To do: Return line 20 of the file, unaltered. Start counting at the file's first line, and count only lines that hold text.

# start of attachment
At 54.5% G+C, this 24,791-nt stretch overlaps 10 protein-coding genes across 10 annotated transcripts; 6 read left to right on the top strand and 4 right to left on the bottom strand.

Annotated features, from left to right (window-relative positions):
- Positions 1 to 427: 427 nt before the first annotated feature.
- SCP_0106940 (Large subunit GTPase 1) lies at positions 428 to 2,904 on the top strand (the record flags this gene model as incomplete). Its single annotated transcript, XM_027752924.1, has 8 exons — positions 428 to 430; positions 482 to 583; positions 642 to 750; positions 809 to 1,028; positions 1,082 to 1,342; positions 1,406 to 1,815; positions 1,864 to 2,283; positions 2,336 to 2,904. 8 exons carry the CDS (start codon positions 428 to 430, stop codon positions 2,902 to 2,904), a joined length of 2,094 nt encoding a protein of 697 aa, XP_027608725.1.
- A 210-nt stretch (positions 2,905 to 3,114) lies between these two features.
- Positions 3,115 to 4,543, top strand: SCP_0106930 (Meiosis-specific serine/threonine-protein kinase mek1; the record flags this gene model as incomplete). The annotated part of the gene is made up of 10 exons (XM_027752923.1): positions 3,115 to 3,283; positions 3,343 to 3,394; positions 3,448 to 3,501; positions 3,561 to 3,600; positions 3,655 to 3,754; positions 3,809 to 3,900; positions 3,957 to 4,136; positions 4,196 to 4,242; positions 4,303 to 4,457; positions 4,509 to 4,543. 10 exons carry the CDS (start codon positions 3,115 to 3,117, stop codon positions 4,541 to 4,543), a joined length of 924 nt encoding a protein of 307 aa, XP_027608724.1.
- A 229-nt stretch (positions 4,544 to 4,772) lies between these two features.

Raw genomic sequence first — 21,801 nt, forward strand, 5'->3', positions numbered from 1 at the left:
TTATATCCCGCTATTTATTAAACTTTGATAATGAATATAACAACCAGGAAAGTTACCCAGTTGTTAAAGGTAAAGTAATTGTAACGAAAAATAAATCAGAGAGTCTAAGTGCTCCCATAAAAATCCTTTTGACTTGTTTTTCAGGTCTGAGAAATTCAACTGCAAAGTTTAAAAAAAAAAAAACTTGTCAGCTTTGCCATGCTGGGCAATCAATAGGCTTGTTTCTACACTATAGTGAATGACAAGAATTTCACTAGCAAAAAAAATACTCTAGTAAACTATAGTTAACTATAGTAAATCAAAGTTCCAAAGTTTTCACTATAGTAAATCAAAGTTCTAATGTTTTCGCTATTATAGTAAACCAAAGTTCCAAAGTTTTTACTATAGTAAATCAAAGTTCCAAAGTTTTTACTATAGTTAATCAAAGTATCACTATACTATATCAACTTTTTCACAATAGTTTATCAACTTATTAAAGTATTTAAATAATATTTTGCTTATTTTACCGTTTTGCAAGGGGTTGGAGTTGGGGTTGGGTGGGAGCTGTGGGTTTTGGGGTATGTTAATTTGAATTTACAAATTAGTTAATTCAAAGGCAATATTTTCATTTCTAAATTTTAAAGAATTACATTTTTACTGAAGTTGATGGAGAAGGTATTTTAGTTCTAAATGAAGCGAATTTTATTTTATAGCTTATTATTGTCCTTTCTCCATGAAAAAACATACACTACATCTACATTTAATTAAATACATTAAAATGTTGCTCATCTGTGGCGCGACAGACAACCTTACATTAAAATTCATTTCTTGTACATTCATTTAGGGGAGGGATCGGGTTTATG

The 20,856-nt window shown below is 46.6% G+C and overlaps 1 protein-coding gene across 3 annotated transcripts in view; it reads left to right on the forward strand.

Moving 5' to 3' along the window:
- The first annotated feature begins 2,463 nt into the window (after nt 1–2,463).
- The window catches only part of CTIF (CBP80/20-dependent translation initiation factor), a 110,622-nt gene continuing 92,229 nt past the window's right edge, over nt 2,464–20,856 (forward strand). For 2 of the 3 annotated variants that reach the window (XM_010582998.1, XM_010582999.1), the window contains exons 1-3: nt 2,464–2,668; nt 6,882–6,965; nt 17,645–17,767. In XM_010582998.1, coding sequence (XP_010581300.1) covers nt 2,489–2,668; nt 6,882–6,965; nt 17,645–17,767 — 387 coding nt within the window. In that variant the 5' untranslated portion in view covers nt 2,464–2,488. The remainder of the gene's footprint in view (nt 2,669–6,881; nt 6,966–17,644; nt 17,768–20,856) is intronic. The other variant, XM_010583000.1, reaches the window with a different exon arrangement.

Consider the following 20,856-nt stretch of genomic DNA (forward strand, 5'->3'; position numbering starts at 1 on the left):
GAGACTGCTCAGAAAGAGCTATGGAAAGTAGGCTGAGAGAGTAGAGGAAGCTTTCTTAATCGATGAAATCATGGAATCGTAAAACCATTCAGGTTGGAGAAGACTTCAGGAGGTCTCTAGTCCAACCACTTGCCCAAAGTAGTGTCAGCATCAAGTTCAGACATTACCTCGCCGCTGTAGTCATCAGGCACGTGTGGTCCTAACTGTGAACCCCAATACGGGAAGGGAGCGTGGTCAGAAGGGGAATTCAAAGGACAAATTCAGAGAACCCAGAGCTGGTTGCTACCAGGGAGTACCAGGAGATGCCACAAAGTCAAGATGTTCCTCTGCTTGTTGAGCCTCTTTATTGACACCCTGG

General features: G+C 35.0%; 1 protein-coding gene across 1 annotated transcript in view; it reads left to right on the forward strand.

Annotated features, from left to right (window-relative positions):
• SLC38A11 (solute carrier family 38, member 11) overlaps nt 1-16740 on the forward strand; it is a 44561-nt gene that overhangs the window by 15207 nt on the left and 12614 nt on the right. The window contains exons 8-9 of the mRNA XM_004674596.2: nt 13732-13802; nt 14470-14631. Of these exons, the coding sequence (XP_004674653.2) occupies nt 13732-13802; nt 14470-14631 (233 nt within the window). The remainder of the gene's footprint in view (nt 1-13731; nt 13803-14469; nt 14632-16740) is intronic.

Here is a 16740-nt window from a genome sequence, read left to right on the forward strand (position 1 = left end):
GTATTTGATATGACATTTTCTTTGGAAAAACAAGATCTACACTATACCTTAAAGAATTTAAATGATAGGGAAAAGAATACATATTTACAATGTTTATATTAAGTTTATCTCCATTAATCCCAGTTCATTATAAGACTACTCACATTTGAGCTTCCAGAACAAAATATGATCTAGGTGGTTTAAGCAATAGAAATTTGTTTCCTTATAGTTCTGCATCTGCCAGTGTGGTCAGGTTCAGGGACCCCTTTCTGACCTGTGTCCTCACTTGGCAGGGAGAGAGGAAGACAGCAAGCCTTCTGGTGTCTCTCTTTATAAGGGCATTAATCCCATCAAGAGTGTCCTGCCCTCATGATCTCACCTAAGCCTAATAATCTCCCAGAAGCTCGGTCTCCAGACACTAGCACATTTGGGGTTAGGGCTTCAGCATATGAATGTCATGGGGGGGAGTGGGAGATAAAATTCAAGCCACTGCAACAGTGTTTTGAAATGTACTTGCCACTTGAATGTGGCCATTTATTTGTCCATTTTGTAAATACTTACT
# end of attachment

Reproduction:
GTATTTGATATGACATTTTCTTTGGAAAAACAAGATCTACACTATACCTTAAAGAATTTAAATGATAGGGAAAAGAATACATATTTACAATGTTTATATTAAGTTTATCTCCATTAATCCCAGTTCATTATAAGACTACTCACATTTGAGCTTCCAGAACAAAATATGATCTAGGTGGTTTAAGCAATAGAAATTTGTTTCCTTATAGTTCTGCATCTGCCAGTGTGGTCAGGTTCAGGGACCCCTTTCTGACCTGTGTCCTCACTTGGCAGGGAGAGAGGAAGACAGCAAGCCTTCTGGTGTCTCTCTTTATAAGGGCATTAATCCCATCAAGAGTGTCCTGCCCTCATGATCTCACCTAAGCCTAATAATCTCCCAGAAGCTCGGTCTCCAGACACTAGCACATTTGGGGTTAGGGCTTCAGCATATGAATGTCATGGGGGGGAGTGGGAGATAAAATTCAAGCCACTGCAACAGTGTTTTGAAATGTACTTGCCACTTGAATGTGGCCATTTATTTGTCCATTTTGTAAATACTTACT